Runners put heavy stress on their knees, which can lead to patellofemoral pain, or pain around the front of the knee. A number of medical conditions may cause this pain, such as anterior knee pain syndrome, patellofemoral malalignment and chondromalacia patella.
Because the knee is structurally complex, sensitive, and used extensively in running, several factors can contribute to runner’s knee. These include:
In addition to these potential causes, improper stretching, overuse, and referred pain from the back or hip can affect knee pain.
A runner may first notice a dull, aching pain under or around the front of the kneecap (patella) where it attaches with the lower part of the thighbone (femur). Pain usually first occurs only during runner, or during other activities such as walking up and down stairs, kneeling, squatting or sitting with a bent knee for a prolonged period. If training continues, however, patellofemoral pain may be felt while at rest.
As difficult as it may be for avid runners, the first step to treating patellofemoral pain is to avoid any activity, including running, that causes your knee to hurt. For first aid treatment, apply the RICE formula – Rest, Ice, Compression, and Elevation – and take nonsteroidal anti-inflammatory medications. Runner’s knee usually gets better by taking early action with treatment and reconditioning.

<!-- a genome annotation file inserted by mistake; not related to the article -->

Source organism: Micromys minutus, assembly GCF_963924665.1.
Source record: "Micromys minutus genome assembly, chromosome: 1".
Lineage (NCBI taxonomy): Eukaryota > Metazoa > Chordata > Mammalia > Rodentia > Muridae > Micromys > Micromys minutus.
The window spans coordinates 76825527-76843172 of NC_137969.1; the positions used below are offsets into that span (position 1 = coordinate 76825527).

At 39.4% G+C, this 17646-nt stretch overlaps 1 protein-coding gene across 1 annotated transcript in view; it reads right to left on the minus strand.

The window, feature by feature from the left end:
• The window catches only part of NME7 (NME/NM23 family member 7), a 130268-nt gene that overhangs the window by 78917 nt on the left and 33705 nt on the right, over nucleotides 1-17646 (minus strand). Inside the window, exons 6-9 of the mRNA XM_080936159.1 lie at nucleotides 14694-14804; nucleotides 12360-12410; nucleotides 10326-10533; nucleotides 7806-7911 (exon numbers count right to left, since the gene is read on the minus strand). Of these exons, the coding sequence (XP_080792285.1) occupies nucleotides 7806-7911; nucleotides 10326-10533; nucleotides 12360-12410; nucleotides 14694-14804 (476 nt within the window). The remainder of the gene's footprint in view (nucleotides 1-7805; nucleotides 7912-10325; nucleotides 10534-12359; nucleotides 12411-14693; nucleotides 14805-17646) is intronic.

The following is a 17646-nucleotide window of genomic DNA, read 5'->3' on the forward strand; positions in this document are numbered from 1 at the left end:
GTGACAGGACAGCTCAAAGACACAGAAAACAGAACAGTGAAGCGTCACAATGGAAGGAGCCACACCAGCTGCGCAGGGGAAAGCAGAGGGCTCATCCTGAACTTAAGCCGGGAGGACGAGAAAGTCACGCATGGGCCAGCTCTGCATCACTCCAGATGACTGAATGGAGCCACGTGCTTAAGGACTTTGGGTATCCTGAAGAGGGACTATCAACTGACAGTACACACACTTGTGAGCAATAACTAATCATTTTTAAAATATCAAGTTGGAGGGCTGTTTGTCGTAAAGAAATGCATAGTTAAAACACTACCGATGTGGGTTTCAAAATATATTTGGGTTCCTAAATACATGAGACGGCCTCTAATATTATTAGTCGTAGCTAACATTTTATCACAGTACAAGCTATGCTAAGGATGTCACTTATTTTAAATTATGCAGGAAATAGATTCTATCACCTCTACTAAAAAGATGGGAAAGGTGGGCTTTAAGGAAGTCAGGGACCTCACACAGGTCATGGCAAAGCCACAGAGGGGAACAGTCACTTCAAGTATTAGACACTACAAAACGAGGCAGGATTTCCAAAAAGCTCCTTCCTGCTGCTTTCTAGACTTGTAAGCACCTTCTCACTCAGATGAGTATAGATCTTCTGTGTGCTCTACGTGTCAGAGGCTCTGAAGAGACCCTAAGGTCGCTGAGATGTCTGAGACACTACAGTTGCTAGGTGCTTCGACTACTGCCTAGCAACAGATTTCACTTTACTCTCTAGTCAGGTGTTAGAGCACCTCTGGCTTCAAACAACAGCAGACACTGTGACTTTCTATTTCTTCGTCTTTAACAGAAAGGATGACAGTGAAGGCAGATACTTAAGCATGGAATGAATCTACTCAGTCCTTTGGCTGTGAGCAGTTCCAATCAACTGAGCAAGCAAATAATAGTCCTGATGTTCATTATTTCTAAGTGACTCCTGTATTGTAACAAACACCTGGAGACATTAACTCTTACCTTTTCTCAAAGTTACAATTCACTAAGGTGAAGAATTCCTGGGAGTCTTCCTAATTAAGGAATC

Depending on your particular situation, your physician may suggest nonsurgical treatments or surgical treatments. Nonsurgical treatments may include an exercise program to normalize flexibility and strength of the thigh muscles. Other nonsurgical options involve taping the kneecap or using a special brace for knee support during physical activity. If too much damage has occurred, surgical options by way of arthroscopy or realignment may be needed.
Consider whether poor running shoe selection, biomechanical factors and/or muscle weakness might have contributed or do contribute to your knee pain. Improper running form can greatly impact the health of your patella. Though runner’s knee is common, the good news is that, with proper prevention and treatment, the knee can return to full recovery.
Reference: American Academy of Orthopaedic Surgeons, “Runner’s Knee (Patellofemoral Pain,” August 2007, http://orthoinfo.aaos.org/topic.cfm?topic=a00382
Reference: Competitor, “How to Beat Runner’s Knee,” Fitzgerald, Matt, August 13, 2011, http://running.competitor.com/2013/08/injury-prevention/beating-runners-knee_143